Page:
Background: Pharmacokinetic interactions involving antiretroviral therapies may critically influence the efficacy and toxicity of these drugs, as well as pharmacologic treatments of coincident or complicating diseases. The viral protease inhibitor ritonavir is of particular concern since it both inhibits and induces the activity of cytochrome P450 3A (CYP3A) isoforms.
Methods: The inhibitory effect of ritonavir on the metabolism of alprazolam, a CYP3A-mediated reaction in humans, was tested in vitro using human liver microsomes. In a double-blind clinical study, volunteer subjects received 1.0 mg of alprazolam concurrent with low-dose ritonavir (four doses of 200 mg) or with placebo.
Results: Ritonavir was a potent in vitro inhibitor of alprazolam hydroxylation. The 50% inhibitory concentration was 0.11 micromol/L (0.08 microg/mL); this is below the usual therapeutic plasma concentration range (generally exceeding 2 microg/mL). In the clinical study, ritonavir reduced alprazolam clearance to 41% of control values (P < .001), prolonged elimination half-life (mean values, 30 versus 13 hours; P < .005), and magnified benzodiazepine agonist effects such as sedation and performance impairment.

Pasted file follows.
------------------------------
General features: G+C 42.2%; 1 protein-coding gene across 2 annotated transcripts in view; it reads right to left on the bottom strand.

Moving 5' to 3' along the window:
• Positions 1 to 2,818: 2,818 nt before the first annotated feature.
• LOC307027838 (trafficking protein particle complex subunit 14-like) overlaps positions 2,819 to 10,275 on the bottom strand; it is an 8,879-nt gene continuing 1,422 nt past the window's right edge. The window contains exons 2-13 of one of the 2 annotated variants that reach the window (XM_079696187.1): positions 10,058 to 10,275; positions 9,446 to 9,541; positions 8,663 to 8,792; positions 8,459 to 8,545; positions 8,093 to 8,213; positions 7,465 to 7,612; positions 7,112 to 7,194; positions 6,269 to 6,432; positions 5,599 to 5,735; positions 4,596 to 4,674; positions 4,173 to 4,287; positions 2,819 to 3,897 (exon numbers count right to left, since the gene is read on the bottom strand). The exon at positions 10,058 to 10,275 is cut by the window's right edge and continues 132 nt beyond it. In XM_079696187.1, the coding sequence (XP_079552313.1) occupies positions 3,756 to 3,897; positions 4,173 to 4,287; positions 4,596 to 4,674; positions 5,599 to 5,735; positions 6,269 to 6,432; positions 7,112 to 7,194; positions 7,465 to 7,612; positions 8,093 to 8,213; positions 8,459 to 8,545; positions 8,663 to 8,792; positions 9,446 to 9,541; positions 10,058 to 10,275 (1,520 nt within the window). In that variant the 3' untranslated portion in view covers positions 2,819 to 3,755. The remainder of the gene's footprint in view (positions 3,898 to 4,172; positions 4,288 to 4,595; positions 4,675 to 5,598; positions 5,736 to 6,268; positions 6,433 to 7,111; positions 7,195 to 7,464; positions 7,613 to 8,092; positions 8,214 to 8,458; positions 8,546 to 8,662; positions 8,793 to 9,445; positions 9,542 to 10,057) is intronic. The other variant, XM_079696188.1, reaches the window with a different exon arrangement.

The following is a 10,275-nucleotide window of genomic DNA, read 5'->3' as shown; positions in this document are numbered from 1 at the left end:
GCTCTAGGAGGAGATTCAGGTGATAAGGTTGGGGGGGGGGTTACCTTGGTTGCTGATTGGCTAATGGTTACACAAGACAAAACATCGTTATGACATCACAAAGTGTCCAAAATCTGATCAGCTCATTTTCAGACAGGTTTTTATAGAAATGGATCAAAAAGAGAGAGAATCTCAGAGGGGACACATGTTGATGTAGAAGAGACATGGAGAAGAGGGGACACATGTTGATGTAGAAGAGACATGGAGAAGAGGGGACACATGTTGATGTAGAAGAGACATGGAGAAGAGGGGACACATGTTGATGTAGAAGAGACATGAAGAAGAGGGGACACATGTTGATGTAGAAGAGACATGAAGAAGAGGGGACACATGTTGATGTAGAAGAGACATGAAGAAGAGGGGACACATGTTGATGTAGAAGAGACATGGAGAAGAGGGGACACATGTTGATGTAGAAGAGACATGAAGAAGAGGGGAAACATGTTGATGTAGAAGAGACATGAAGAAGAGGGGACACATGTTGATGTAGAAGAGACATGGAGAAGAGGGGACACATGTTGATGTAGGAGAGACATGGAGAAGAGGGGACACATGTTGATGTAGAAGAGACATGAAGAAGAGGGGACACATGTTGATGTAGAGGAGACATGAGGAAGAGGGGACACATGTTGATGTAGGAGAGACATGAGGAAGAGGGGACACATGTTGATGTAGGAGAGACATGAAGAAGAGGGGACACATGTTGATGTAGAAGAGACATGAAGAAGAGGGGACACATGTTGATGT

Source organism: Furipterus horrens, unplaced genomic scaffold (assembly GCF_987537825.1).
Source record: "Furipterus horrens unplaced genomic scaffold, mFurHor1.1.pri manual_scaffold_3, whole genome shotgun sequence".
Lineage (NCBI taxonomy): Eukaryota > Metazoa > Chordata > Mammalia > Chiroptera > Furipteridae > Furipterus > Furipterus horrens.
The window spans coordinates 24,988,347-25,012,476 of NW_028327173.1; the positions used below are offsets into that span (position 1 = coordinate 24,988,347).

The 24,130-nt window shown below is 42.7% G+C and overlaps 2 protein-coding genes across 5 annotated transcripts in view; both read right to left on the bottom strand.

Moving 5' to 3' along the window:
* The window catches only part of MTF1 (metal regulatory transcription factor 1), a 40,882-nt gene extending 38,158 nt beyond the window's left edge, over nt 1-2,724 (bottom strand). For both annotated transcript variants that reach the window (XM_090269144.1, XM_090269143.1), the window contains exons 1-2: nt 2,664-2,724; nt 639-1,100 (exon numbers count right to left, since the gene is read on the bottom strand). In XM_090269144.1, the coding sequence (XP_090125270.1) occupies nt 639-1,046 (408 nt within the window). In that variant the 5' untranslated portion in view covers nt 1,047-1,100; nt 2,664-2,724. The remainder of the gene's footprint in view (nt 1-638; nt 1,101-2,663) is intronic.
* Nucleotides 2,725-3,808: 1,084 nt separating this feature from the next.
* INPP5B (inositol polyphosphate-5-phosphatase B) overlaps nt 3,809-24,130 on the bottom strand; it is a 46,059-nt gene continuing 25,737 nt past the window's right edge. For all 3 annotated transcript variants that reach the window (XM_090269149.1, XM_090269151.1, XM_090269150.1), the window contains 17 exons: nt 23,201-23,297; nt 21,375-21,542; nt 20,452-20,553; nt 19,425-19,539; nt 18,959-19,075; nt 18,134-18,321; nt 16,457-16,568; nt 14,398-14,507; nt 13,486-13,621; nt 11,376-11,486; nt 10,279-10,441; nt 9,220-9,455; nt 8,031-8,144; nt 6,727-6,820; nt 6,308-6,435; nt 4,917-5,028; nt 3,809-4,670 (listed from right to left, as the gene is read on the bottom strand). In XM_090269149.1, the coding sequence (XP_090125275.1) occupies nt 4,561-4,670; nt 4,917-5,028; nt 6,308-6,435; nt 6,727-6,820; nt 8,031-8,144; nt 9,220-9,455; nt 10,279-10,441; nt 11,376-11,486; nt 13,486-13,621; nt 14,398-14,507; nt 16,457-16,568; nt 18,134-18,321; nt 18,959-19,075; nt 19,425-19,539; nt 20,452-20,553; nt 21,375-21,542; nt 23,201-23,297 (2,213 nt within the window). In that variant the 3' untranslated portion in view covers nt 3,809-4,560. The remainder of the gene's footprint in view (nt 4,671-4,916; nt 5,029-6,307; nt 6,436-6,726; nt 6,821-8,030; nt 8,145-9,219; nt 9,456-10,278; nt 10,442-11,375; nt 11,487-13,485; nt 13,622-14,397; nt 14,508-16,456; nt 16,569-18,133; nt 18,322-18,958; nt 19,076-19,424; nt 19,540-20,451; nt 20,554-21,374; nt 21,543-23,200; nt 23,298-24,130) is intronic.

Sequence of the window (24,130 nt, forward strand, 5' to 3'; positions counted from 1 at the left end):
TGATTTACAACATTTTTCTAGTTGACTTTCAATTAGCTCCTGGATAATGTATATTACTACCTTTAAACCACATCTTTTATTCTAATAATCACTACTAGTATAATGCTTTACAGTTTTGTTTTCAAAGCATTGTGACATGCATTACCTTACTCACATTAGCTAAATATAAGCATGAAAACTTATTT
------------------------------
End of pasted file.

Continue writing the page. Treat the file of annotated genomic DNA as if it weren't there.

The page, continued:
Conclusion: Consistent with in vitro results, administration of low doses of ritonavir for a short duration of time resulted in large impairment of alprazolam clearance and enhancement of clinical effects. Removal from product labeling of a warning against coadministration of ritonavir and alprazolam was based on a previous study only of extended exposure to ritonavir, in which CYP3A induction offset inhibition. Kinetic interactions involving antiretroviral therapies may be complex and time dependent. Product labeling should reflect this complexity.